The United States Supreme Court has recently reevaluated its concept of standing for claims involving violations of the fourth amendment. The apparent purpose for reevaluation of this fundamental constitutional principle was the Court's desire to respond to the debate currently raging over the scope of the exclusionary rule. Whether one perceives the fourth amendment as second to none in importance in the Bill of Rights or views it as a nuisance is not the issue here. Rather, the issue is whether, in its effort to limit the exclusionary rule, the Court has stripped the people of the United States of the protections guaranteed by the fourth amendment which the Court has historically recognized. A close inspection of the Court's recent decisions concerning fourth amendment standing reveals that the Court's desire for reform has resulted in a failure to follow precedent. The Court has taken the logic and reasoning from prior cases and liberally construed them to reach different results.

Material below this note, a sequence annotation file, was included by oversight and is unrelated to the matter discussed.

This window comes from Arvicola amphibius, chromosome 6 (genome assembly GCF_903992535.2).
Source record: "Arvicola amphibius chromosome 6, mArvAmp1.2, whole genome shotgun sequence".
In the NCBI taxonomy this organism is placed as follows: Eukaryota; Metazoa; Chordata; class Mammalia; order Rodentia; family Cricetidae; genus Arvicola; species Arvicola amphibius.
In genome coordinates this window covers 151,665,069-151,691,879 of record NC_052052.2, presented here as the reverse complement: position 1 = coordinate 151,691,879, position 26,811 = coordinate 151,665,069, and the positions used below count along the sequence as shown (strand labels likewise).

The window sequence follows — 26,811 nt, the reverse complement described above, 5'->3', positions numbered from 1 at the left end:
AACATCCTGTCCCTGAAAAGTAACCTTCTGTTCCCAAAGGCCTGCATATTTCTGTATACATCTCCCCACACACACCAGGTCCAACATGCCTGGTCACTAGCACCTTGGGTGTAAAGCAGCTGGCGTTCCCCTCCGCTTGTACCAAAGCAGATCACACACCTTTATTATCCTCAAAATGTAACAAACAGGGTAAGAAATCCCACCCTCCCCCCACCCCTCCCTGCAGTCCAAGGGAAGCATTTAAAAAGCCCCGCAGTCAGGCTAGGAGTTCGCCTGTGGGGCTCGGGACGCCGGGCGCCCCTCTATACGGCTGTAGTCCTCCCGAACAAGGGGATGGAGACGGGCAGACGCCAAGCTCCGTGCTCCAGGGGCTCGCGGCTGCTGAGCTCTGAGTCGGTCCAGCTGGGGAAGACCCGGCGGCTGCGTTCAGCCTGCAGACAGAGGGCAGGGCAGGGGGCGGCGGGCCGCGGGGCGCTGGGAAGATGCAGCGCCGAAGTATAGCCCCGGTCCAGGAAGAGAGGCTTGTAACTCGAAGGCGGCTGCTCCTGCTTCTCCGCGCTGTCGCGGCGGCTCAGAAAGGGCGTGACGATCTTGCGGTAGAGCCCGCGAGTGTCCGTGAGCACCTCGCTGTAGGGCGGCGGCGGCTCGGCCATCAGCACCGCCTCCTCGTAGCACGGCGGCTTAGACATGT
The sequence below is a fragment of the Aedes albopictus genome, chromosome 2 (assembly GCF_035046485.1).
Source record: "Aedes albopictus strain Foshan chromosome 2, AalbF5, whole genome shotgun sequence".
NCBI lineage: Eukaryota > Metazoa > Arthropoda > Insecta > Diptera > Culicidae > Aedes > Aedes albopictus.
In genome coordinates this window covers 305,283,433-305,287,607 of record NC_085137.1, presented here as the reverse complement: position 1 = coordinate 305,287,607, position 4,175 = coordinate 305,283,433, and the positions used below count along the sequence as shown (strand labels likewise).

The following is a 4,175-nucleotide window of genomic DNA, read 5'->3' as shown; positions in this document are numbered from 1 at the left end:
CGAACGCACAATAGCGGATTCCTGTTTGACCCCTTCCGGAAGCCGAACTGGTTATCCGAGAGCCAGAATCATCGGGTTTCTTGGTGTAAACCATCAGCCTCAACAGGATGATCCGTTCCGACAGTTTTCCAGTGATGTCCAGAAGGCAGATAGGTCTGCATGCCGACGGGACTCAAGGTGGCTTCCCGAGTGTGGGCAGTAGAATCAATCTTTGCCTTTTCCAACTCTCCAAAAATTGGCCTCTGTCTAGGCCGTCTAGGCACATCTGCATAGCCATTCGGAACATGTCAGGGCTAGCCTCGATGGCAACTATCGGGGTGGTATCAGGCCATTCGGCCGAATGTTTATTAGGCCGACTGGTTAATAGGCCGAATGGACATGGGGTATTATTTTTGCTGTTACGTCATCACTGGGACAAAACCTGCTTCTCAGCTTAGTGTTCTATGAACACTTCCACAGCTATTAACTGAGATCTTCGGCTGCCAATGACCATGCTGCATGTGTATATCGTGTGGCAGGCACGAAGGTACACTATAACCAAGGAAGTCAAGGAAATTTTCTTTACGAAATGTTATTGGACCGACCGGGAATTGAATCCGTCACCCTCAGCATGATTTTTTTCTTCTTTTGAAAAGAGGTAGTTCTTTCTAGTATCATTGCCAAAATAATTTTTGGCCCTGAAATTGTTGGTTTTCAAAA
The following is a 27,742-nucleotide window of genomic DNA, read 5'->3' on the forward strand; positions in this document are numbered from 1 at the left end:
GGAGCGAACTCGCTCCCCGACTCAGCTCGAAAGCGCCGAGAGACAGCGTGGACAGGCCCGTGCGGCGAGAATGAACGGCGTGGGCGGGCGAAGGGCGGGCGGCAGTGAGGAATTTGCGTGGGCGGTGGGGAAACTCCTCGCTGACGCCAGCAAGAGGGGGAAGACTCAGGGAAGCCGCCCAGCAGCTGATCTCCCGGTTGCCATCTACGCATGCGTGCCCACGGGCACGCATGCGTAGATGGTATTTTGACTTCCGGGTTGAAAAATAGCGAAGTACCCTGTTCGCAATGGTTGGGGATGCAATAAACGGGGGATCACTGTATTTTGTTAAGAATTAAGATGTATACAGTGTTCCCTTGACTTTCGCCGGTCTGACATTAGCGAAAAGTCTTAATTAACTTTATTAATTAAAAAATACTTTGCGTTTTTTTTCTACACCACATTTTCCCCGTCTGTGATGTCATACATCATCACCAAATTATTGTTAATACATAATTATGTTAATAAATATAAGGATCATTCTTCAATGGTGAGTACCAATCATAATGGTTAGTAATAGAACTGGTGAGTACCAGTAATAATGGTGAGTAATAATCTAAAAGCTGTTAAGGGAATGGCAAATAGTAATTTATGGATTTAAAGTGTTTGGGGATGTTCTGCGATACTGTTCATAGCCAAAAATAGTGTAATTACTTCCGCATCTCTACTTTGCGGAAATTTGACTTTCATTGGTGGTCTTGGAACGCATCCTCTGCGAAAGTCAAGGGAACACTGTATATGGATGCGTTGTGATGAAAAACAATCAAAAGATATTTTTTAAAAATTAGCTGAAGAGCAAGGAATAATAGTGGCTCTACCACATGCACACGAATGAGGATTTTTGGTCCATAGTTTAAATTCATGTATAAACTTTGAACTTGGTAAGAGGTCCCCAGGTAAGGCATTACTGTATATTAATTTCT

Wallace W. Sherwood,
Fourth Amendment Standing: Flat on Its Face,
36 Clev. St. L. Rev.
available at http://engagedscholarship.csuohio.edu/clevstlrev/vol36/iss3/7